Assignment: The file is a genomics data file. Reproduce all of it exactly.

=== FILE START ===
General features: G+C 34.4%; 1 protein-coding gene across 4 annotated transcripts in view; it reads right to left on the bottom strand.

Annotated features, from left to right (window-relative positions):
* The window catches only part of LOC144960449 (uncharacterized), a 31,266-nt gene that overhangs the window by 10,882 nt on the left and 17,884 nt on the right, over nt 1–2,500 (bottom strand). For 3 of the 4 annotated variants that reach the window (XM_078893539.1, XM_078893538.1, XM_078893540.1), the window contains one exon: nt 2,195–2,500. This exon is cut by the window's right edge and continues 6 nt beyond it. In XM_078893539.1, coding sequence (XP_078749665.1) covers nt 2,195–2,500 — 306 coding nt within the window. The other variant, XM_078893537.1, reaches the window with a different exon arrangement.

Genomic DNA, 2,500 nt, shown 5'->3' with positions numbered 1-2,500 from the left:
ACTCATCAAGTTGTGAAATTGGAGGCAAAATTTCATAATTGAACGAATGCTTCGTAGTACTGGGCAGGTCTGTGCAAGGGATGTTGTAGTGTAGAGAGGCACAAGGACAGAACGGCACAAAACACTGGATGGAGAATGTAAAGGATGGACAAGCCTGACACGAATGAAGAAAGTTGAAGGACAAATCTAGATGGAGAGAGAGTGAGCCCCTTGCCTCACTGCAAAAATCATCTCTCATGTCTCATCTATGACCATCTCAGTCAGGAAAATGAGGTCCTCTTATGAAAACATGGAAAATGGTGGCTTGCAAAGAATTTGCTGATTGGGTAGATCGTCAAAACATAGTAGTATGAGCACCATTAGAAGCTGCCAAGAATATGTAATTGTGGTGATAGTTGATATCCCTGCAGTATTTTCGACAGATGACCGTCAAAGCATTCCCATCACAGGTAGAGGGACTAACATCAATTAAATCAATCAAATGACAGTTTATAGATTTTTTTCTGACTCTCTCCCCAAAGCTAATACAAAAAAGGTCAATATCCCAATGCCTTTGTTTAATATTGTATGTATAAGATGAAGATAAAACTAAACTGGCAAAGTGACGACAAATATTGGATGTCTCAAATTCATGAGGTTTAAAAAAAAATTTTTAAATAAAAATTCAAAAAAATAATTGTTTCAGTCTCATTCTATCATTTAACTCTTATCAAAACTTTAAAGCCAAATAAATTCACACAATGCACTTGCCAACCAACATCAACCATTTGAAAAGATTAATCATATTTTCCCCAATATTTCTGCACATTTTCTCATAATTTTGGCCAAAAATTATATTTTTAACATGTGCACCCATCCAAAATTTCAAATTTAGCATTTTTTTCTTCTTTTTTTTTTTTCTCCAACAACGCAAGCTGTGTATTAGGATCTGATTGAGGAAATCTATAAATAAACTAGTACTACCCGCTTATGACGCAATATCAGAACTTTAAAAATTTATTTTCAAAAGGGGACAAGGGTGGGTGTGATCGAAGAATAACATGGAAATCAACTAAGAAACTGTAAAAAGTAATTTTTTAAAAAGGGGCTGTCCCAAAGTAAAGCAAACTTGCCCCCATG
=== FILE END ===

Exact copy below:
General features: G+C 34.4%; 1 protein-coding gene across 4 annotated transcripts in view; it reads right to left on the bottom strand.

Annotated features, from left to right (window-relative positions):
* The window catches only part of LOC144960449 (uncharacterized), a 31,266-nt gene that overhangs the window by 10,882 nt on the left and 17,884 nt on the right, over nt 1–2,500 (bottom strand). For 3 of the 4 annotated variants that reach the window (XM_078893539.1, XM_078893538.1, XM_078893540.1), the window contains one exon: nt 2,195–2,500. This exon is cut by the window's right edge and continues 6 nt beyond it. In XM_078893539.1, coding sequence (XP_078749665.1) covers nt 2,195–2,500 — 306 coding nt within the window. The other variant, XM_078893537.1, reaches the window with a different exon arrangement.

Genomic DNA, 2,500 nt, shown 5'->3' with positions numbered 1-2,500 from the left:
ACTCATCAAGTTGTGAAATTGGAGGCAAAATTTCATAATTGAACGAATGCTTCGTAGTACTGGGCAGGTCTGTGCAAGGGATGTTGTAGTGTAGAGAGGCACAAGGACAGAACGGCACAAAACACTGGATGGAGAATGTAAAGGATGGACAAGCCTGACACGAATGAAGAAAGTTGAAGGACAAATCTAGATGGAGAGAGAGTGAGCCCCTTGCCTCACTGCAAAAATCATCTCTCATGTCTCATCTATGACCATCTCAGTCAGGAAAATGAGGTCCTCTTATGAAAACATGGAAAATGGTGGCTTGCAAAGAATTTGCTGATTGGGTAGATCGTCAAAACATAGTAGTATGAGCACCATTAGAAGCTGCCAAGAATATGTAATTGTGGTGATAGTTGATATCCCTGCAGTATTTTCGACAGATGACCGTCAAAGCATTCCCATCACAGGTAGAGGGACTAACATCAATTAAATCAATCAAATGACAGTTTATAGATTTTTTTCTGACTCTCTCCCCAAAGCTAATACAAAAAAGGTCAATATCCCAATGCCTTTGTTTAATATTGTATGTATAAGATGAAGATAAAACTAAACTGGCAAAGTGACGACAAATATTGGATGTCTCAAATTCATGAGGTTTAAAAAAAAATTTTTAAATAAAAATTCAAAAAAATAATTGTTTCAGTCTCATTCTATCATTTAACTCTTATCAAAACTTTAAAGCCAAATAAATTCACACAATGCACTTGCCAACCAACATCAACCATTTGAAAAGATTAATCATATTTTCCCCAATATTTCTGCACATTTTCTCATAATTTTGGCCAAAAATTATATTTTTAACATGTGCACCCATCCAAAATTTCAAATTTAGCATTTTTTTCTTCTTTTTTTTTTTTCTCCAACAACGCAAGCTGTGTATTAGGATCTGATTGAGGAAATCTATAAATAAACTAGTACTACCCGCTTATGACGCAATATCAGAACTTTAAAAATTTATTTTCAAAAGGGGACAAGGGTGGGTGTGATCGAAGAATAACATGGAAATCAACTAAGAAACTGTAAAAAGTAATTTTTTAAAAAGGGGCTGTCCCAAAGTAAAGCAAACTTGCCCCCATG